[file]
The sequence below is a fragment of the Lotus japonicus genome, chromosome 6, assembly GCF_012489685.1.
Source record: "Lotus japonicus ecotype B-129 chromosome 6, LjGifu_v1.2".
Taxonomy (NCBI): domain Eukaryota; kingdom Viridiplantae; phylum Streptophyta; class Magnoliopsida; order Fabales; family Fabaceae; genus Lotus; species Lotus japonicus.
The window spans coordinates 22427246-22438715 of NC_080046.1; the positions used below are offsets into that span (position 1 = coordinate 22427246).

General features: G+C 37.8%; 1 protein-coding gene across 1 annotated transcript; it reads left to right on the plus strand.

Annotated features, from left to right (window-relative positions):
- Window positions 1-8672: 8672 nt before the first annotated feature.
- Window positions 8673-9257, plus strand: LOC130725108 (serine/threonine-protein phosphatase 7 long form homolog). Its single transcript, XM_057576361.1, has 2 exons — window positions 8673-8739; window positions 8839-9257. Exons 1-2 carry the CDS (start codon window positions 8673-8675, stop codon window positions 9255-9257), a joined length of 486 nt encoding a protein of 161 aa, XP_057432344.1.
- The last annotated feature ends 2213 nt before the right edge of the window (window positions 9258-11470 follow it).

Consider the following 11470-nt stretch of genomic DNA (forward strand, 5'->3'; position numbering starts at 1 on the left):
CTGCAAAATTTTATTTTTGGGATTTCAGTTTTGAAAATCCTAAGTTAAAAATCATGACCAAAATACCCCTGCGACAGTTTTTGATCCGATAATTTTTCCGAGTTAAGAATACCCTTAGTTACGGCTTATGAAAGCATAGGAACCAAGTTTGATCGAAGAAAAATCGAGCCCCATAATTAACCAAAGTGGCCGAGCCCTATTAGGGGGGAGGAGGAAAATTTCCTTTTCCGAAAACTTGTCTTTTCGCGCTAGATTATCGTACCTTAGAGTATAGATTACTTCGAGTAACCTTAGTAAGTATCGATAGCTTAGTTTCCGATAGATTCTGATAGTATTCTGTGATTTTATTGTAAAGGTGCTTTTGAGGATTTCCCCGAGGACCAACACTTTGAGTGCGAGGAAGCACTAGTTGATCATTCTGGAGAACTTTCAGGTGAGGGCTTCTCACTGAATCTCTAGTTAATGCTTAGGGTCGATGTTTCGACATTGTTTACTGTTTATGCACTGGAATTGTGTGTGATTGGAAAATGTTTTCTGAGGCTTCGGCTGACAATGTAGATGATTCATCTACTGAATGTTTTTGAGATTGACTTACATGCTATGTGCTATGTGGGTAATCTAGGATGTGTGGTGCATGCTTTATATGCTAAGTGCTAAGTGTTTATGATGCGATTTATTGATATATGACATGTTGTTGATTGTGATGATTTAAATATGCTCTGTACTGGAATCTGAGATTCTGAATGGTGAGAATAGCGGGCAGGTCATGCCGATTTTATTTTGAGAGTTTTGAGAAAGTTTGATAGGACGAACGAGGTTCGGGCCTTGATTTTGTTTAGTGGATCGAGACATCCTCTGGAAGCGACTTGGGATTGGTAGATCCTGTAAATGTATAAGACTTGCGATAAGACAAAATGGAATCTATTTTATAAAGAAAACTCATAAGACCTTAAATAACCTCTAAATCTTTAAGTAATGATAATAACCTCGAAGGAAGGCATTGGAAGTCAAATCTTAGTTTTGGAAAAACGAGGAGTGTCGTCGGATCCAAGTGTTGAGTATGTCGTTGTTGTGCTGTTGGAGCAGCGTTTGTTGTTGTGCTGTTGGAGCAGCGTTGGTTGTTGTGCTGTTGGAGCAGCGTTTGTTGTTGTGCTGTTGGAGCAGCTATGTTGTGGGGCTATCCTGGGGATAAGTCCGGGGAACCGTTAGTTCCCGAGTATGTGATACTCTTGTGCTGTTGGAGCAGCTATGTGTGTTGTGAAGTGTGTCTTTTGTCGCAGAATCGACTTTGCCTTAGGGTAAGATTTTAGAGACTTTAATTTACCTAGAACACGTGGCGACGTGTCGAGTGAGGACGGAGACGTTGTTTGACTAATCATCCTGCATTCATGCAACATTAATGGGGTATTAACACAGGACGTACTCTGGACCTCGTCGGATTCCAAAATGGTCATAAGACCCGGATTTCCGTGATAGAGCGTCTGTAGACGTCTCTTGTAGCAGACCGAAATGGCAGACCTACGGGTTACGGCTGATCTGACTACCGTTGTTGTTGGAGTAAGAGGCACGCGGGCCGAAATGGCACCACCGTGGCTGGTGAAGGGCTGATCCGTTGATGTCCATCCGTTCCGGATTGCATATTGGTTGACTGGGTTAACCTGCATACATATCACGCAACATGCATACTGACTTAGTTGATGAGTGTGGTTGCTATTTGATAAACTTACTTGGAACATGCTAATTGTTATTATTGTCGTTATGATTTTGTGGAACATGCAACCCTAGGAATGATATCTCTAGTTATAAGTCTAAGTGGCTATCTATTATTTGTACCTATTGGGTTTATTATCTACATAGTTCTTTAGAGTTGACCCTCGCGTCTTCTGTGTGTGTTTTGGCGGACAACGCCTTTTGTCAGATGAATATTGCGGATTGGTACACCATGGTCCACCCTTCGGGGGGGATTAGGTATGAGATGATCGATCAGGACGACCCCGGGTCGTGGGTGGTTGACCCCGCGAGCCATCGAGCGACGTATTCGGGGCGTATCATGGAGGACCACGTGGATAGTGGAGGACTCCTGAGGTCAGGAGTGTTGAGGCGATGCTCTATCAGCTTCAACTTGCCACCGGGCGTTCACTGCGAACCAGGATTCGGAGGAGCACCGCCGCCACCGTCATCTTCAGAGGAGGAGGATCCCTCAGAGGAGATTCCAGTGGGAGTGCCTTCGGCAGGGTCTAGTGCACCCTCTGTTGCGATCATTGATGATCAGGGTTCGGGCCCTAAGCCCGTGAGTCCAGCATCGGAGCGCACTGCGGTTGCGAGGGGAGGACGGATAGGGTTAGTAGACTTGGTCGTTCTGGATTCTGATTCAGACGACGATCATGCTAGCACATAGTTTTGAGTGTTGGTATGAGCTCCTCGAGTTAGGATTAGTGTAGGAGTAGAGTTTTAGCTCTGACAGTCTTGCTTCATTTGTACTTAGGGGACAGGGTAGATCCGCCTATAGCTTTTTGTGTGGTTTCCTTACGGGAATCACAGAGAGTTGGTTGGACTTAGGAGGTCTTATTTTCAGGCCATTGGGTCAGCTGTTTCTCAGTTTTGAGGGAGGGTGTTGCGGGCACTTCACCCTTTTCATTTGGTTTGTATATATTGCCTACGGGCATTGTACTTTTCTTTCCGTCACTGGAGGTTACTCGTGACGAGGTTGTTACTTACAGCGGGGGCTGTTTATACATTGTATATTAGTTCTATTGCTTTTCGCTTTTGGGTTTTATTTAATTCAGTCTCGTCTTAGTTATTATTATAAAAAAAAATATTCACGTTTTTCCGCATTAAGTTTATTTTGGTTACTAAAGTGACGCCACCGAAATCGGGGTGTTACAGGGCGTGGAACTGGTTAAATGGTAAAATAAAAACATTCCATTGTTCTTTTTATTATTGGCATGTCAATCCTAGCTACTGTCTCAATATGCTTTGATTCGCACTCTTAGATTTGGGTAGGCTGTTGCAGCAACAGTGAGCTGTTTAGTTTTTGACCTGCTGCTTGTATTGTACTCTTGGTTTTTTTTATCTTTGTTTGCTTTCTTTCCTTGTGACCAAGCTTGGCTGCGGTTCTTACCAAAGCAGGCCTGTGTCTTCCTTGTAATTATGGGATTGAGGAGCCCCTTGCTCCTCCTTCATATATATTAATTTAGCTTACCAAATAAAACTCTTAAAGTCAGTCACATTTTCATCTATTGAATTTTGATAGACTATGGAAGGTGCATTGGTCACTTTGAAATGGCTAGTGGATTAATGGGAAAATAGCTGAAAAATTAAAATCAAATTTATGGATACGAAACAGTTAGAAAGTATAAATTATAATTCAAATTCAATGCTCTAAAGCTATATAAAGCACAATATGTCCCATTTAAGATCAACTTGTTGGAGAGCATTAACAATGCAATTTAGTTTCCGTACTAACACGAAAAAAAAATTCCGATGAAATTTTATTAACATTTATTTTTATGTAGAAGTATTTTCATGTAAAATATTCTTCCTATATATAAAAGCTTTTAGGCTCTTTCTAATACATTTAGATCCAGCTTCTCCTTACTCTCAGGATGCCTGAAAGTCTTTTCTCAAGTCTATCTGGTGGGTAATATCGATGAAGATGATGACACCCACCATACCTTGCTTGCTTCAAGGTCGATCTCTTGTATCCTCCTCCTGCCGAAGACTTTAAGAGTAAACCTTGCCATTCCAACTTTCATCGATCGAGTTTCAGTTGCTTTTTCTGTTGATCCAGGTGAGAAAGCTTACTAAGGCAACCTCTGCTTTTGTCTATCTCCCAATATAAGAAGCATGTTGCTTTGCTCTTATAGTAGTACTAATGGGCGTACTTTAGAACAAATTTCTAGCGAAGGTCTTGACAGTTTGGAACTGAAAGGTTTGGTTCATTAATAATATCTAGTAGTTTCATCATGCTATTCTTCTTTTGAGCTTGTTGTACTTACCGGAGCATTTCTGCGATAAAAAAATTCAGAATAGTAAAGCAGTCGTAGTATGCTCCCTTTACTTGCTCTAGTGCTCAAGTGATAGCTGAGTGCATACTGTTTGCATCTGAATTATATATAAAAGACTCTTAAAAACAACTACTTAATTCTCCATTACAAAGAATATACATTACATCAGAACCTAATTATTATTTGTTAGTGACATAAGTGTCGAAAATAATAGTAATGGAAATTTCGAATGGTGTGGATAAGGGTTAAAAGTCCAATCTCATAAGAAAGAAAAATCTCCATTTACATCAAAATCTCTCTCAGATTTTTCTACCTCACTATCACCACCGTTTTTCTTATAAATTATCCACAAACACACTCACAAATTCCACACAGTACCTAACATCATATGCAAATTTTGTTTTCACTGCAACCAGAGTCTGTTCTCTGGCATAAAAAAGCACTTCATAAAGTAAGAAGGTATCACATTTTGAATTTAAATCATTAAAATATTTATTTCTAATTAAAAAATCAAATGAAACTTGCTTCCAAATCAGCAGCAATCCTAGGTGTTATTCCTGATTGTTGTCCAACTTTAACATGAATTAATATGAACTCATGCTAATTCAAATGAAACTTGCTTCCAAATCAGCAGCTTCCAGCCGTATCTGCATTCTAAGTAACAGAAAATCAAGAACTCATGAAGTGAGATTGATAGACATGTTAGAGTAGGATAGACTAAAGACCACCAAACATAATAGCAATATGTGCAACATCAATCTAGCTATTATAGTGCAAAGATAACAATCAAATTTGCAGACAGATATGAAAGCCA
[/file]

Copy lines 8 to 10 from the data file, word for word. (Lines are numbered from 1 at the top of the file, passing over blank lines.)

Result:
- Window positions 8673-9257, plus strand: LOC130725108 (serine/threonine-protein phosphatase 7 long form homolog). Its single transcript, XM_057576361.1, has 2 exons — window positions 8673-8739; window positions 8839-9257. Exons 1-2 carry the CDS (start codon window positions 8673-8675, stop codon window positions 9255-9257), a joined length of 486 nt encoding a protein of 161 aa, XP_057432344.1.
- The last annotated feature ends 2213 nt before the right edge of the window (window positions 9258-11470 follow it).

Consider the following 11470-nt stretch of genomic DNA (forward strand, 5'->3'; position numbering starts at 1 on the left):